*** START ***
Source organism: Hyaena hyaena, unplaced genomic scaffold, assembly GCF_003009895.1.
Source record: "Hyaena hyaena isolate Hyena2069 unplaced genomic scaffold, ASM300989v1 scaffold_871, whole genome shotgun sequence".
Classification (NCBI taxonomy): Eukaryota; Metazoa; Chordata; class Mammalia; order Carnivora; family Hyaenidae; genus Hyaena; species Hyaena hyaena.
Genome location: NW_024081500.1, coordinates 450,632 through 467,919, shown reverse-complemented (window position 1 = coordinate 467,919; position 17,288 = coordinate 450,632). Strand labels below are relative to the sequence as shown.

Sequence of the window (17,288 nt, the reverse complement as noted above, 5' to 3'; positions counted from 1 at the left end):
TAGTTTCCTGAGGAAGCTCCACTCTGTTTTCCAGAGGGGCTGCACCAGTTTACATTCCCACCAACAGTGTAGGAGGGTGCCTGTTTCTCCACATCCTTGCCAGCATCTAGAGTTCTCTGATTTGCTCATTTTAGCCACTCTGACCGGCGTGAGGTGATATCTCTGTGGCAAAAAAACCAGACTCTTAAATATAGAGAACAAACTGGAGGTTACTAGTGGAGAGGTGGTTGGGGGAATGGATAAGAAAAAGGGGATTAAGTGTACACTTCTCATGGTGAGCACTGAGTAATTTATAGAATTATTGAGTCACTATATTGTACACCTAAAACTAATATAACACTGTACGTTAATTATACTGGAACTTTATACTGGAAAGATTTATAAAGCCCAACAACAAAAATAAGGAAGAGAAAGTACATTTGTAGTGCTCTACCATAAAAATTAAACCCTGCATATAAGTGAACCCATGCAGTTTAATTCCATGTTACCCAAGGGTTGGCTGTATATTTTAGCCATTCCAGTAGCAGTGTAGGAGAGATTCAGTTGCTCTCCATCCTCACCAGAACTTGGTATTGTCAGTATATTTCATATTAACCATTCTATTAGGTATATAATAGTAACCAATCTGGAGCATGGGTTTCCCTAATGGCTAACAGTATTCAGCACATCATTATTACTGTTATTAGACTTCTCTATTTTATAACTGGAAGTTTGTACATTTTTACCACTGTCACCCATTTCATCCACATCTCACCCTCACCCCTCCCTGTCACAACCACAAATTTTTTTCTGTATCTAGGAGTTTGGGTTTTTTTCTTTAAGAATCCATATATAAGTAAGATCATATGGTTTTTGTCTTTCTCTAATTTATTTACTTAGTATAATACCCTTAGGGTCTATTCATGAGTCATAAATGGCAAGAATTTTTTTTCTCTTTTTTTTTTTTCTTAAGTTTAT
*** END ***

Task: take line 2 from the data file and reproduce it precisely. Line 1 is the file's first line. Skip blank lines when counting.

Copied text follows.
Source record: "Hyaena hyaena isolate Hyena2069 unplaced genomic scaffold, ASM300989v1 scaffold_871, whole genome shotgun sequence".